How to Select an Art History Graduate School
Students seeking graduate-level study in art history can find programs at colleges of art and design as well as general 4-year colleges and universities. Choosing the right level and title of a degree is important in this field of study. A master's degree is typically needed to work as a museum curator or conservator, while a Ph.D. may be appropriate for students who wish to teach at the university level or conduct independent research. Different schools may offer different areas of concentration and the option for interdisciplinary studies, as well as proximity to urban areas and museums. It is also important to note that earning a doctorate takes longer than achieving a master's degree.
- Graduate programs in art history may culminate in a Master of Arts (M.A.) or a Doctor of Philosophy (Ph.D.).
- When selecting an art history graduate school, it is important to evaluate the time commitment and schedule involved in the programs offered.
- Some graduate programs may offer funding through research or teaching assistantships.
- Those considering graduate programs in art history may base their decision on available concentrations such as; American art and architecture, pre-Columbian art, renaissance art and modern art.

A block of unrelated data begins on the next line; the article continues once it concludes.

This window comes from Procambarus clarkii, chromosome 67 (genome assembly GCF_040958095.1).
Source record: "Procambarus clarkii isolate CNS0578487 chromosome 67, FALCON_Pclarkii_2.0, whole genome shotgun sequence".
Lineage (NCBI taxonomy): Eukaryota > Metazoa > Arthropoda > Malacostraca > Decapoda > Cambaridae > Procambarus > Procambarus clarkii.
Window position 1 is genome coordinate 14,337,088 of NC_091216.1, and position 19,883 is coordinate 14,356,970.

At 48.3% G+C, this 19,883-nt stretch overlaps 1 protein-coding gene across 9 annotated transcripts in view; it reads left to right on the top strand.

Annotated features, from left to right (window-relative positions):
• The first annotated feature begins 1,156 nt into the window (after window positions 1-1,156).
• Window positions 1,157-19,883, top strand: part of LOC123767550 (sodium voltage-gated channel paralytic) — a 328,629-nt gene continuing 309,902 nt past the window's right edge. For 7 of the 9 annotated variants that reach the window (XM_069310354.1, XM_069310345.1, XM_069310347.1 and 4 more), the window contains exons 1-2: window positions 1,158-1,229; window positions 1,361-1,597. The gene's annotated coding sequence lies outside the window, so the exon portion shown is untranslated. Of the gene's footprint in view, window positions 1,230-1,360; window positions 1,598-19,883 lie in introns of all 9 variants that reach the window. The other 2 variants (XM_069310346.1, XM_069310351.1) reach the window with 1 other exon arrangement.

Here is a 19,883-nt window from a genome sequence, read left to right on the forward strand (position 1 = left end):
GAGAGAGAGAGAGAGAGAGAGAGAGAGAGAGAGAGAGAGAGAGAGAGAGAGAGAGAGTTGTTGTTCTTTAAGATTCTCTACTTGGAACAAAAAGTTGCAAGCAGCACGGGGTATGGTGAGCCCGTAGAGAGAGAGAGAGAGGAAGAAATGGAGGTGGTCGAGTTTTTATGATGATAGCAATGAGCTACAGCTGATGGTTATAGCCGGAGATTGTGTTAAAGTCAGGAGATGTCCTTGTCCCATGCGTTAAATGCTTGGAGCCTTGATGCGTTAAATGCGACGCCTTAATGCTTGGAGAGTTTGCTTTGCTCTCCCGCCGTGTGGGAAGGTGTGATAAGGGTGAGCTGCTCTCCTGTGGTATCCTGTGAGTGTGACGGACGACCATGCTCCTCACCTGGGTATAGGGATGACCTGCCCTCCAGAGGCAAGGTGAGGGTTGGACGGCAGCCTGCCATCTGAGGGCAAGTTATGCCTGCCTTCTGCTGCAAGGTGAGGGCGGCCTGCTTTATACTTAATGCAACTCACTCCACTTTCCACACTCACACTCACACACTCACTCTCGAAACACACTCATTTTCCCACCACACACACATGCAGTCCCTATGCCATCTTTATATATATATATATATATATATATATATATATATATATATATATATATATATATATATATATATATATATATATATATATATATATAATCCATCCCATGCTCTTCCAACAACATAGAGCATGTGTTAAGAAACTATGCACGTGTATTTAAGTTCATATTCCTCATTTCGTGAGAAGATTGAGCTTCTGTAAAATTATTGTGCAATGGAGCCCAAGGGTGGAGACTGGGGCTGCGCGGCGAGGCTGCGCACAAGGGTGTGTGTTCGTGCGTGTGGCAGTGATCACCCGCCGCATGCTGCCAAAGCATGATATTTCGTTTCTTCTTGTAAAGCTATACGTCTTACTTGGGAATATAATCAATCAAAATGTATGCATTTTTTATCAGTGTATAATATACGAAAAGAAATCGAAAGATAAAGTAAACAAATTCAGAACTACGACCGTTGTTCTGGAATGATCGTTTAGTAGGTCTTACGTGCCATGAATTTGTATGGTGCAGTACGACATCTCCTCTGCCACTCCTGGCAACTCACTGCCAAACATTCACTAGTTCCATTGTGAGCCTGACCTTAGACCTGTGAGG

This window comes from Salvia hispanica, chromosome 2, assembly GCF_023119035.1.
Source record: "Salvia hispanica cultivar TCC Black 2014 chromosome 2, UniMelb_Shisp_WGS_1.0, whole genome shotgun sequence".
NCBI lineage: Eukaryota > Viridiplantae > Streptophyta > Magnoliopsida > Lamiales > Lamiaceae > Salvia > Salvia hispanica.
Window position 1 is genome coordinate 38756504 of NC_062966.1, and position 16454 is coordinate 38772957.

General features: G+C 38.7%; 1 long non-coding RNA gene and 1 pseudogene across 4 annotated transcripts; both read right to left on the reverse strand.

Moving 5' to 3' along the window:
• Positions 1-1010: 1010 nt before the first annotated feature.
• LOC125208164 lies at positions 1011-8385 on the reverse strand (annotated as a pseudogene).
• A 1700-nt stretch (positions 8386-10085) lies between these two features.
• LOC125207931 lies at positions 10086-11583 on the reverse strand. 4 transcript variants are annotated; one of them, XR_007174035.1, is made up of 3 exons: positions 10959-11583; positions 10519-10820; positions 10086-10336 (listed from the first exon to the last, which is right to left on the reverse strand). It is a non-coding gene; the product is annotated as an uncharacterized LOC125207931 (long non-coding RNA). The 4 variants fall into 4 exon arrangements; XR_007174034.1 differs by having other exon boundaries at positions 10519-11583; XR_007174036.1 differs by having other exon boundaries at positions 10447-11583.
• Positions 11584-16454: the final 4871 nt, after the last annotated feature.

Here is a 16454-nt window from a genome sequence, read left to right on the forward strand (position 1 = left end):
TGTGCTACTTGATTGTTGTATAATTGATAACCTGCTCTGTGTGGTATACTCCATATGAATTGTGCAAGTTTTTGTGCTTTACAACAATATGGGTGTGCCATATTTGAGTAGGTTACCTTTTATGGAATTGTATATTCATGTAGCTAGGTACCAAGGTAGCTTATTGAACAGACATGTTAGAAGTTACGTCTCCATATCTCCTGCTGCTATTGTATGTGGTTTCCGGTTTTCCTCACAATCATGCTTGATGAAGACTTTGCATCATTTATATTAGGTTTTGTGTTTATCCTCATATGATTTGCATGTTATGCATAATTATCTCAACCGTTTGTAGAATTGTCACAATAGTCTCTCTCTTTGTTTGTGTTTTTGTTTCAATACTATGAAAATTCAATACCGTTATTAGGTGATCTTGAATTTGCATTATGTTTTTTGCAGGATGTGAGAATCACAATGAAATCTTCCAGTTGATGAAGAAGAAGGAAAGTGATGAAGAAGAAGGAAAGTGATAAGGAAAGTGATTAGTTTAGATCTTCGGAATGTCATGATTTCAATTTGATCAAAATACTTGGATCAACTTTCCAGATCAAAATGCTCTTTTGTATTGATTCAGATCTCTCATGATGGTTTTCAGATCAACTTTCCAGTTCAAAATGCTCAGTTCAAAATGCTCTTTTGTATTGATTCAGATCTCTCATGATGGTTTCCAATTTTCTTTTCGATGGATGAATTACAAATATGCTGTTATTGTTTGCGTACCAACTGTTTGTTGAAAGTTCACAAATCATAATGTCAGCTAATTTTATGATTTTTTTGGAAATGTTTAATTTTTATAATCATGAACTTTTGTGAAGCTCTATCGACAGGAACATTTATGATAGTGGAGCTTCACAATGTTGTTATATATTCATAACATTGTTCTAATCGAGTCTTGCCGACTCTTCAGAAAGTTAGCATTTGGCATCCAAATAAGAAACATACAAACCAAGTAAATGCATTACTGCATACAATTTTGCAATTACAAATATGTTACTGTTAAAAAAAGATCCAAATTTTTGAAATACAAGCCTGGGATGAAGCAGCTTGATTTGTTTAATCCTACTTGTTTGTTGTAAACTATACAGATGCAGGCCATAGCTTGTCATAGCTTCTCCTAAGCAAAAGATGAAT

- A school's location and proximity to art museums and urban areas with job opportunities can be an important consideration.
Art History Graduate School Program Overviews
M.A. in Art History
An M.A. in Art History typically takes two years of full-time study, but could take up to four years of part-time study to complete. In addition to coursework requirements, students are required to complete a master's thesis. Some programs may require or provide credit for internships or practicums. A bachelor's degree and GRE scores are required for admission to an M.A. program. Master's degree students take courses such as:
- Art criticism and theory
- Modern and contemporary art history
- Ancient art
- Asian art
- Renaissance art
Ph.D. in Art History
Ph.D. programs typically consist of coursework and research. Coursework usually takes two years to complete, includes a foreign language requirement and is followed by a qualifying exam or paper. The next 2-3 years are spent researching and writing the dissertation. Admission criteria for the programs vary, with some Ph.D. in Art History programs requiring students to already hold a master's degree in a subject directly relevant to art history and others allowing students with only bachelor's degrees to enroll. Doctoral students may complete coursework in areas such as:
- Japanese art
- Globalization and art
- Visual culture and the Civil War
Top 10 Art History Graduate Schools
|Yale University||4-year, Private|
|Rhode Island School of Design||4-year, Private|
|School of the Art Institute of Chicago||4-year, Private|
|University of California - Los Angeles||4-year, Public|
|Virginia Commonwealth University||4-year, Public|
|California Institute of the Arts||4-year, Private|
|Carnegie Mellon University||4-year, Private|
|Cranbrook Academy of Art||4-year, Private|
|Maryland Institute College of Art||4-year, Private|
|Columbia University||4-year, Private|